Expanded EEO-1 Reports Now Due to the EEOC by September 30, 2019


Update: On April 25, 2019, Judge Tanya S. Chutkan of the U.S. District Court for the District of Columbia ordered that employers must submit expanded annual Employer Information Reports (“EEO-1 Reports”) with employee pay data by September 30, 2019. Ruling from the bench on Thursday morning, Judge Chutkan also ordered the EEOC to retroactively collect 2017 pay data by the same deadline or collect 2019 pay data with 2020 EEO-1 Reports. The EEOC must notify the Court of its choice by May 3, 2019. The EEOC is expected to begin the collection of expanded 2018 EEO-1 Reports with employee pay data on July 15, 2019, and is expected to issue guidance and training for employers sometime in advance of that date.  

For additional background on the significance of this development, please see below.

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When the EEOC adopted far more expansive – and intrusive – EEO-1 reporting obligations in 2016, the reaction from employers was one of concern. That concern was seemingly allayed when the Trump Administration put a halt to the new regulations in 2017. Unfortunately, as it turns out, the relief was short-lived, because the expanded EEO-1 reporting was reinstituted by a federal judge on March 4, 2019.  The EEOC has since proposed a deadline of September 30, 2019 for employers to comply with the revived reporting requirement, potentially leaving employers with very little time to comply with their expanded EEO-1 obligations.  

Background

For more than 50 years, the EEOC annual Employer Information Report (“EEO-1 Report”) has required employers to disclose the same basic workforce information:  the number of individuals employed by the employer, organized by job category, race, ethnicity and sex. This information has been referred to as “Component 1” data.  

In February 2016, the EEOC announced that it would be requiring far more information from employers in future EEO-1 reports. The new information, called “Component 2” data, would include employees’ W-2 earnings as well as hours worked in 12 pay bands. This expansion of reportable data was highly contested by employers. Employers complained about the significant burden to be sustained in compiling the Component 2 data as well as the likelihood of increased scrutiny of their pay practices and enforcement activity by the EEOC. On the latter point, the EEOC advised that it planned to run “statistical tests” on the Component 2 data as a means “to evaluate whether and how to investigate … allegations of discrimination.”  Despite these complaints, the Office of Management and Budget (“OMB”) under President Obama approved the EEOC’s proposed changes on September 29, 2016.  The changes were scheduled to go into effect in March 2018.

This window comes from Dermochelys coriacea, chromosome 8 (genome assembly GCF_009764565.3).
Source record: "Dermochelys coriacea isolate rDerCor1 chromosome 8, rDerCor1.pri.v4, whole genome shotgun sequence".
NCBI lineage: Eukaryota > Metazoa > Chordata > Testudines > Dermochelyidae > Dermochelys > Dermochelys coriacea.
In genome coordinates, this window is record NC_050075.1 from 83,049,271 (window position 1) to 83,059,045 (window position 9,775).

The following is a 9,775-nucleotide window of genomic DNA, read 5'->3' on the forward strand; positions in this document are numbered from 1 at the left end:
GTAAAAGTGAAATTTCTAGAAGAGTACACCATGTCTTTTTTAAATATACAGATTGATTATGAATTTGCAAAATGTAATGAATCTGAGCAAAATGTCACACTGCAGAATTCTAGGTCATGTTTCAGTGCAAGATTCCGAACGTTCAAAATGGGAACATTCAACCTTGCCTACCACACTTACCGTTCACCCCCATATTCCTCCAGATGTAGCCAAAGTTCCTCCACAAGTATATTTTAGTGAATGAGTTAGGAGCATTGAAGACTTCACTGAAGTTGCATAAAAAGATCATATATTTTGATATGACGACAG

Before implementation, however, employers were afforded a reprieve by the Trump Administration. In August 2017, as part of its broader regulatory review, the Trump OMB placed a stay on the addition of the Component 2 data to the EEO-1 report. Many employers assumed that this spelled the end of the expanded EEO-1, and that is indeed where the matter stood for more than 18 months.

Return of Component 2

Two organizations that took issue with the Trump Administration’s stay of the new EEO-1 report were the National Women’s Law Center (“NWLC”) and Labor Council for Latin American Advancement (“LCLAA”). Both organizations filed suit in federal court seeking to overturn the stay, and Judge Tanya S. Chutkan granted their request on March 4, 2019 in National Women's Law Center, et al. v. Office of Management and Budget, et al., Civil Action No. 17-cv-2458-TSC (D. D.C.). Judge Chutkan’s order vacated the stay and effectively reinstated the OMB’s prior approval of the expanded EEO-1 report including the Component 2 data. The order declared that the revised EEO-1 report “shall be in effect.”

The effect of that order in practical terms was – and remains – unclear.  The next EEO-1 reporting deadline following issuance of the court’s order is May 31, 2019. As a practical matter, it seemed unlikely that employers could realistically be able to submit the Component 2 pay data by that deadline, or that the EEOC would be able to receive and process such data. Thus, the EEOC advised the court that it sought to require employers “to collect retroactively 2018 Component 2 pay data and submit the relevant data to the EEOC by September 30, 2019.”

In response, however, the NWLC and LCLAA asked the court to reject the EEOC’s proposed September 30, 2019 deadline. Both organizations argued that the EEOC should be ordered to develop a plan to open the collection of Component 2 pay data in advance of the May 31, 2019 deadline, and to develop a plan for retroactive collection of 2017 pay data, which would have been collected last year but for the OMB’s stay.  

How Judge Chutkan will resolve this issue remains to be seen, but there is no question that the impact on employers will be significant. Component 1 of the EEO-1 report requires employers to enter data into 140 fields, whereas Component 2 of the EEO-1 report will require employers to enter data into 3,360 fields. Apart from the burden of preparing the report is the concern about heightened EEOC investigatory and enforcement activity using all of the new, detailed pay data. While we wait for Judge Chutkan’s decision as well as any potential appeals, employers would be well served to begin planning for reporting 2018 Component 2 data now. Any questions regarding the new submission – and there are sure to be many – should be discussed with counsel.  

This blog was written by Jeffrey Johnson at Miles & Stockbridge.

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